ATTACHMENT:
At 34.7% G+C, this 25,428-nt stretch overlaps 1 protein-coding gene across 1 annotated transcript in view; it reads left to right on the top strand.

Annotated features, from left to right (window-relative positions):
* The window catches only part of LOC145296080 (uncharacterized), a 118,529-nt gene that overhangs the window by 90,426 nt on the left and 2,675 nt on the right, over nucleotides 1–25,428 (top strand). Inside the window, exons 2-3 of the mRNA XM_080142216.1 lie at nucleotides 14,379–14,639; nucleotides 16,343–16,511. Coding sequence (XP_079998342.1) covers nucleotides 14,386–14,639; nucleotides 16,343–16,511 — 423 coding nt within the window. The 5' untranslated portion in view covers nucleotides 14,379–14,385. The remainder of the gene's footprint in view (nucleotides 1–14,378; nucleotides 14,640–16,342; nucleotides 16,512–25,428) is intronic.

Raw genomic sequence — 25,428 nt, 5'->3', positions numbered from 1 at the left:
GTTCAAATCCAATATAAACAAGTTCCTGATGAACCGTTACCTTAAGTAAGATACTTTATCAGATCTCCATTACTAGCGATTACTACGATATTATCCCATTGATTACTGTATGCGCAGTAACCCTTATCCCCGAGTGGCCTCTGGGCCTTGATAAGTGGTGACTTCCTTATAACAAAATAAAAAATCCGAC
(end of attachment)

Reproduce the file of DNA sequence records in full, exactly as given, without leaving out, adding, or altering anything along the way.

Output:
At 34.7% G+C, this 25,428-nt stretch overlaps 1 protein-coding gene across 1 annotated transcript in view; it reads left to right on the top strand.

Annotated features, from left to right (window-relative positions):
* The window catches only part of LOC145296080 (uncharacterized), a 118,529-nt gene that overhangs the window by 90,426 nt on the left and 2,675 nt on the right, over nucleotides 1–25,428 (top strand). Inside the window, exons 2-3 of the mRNA XM_080142216.1 lie at nucleotides 14,379–14,639; nucleotides 16,343–16,511. Coding sequence (XP_079998342.1) covers nucleotides 14,386–14,639; nucleotides 16,343–16,511 — 423 coding nt within the window. The 5' untranslated portion in view covers nucleotides 14,379–14,385. The remainder of the gene's footprint in view (nucleotides 1–14,378; nucleotides 14,640–16,342; nucleotides 16,512–25,428) is intronic.

Raw genomic sequence — 25,428 nt, 5'->3', positions numbered from 1 at the left:
GTTCAAATCCAATATAAACAAGTTCCTGATGAACCGTTACCTTAAGTAAGATACTTTATCAGATCTCCATTACTAGCGATTACTACGATATTATCCCATTGATTACTGTATGCGCAGTAACCCTTATCCCCGAGTGGCCTCTGGGCCTTGATAAGTGGTGACTTCCTTATAACAAAATAAAAAATCCGAC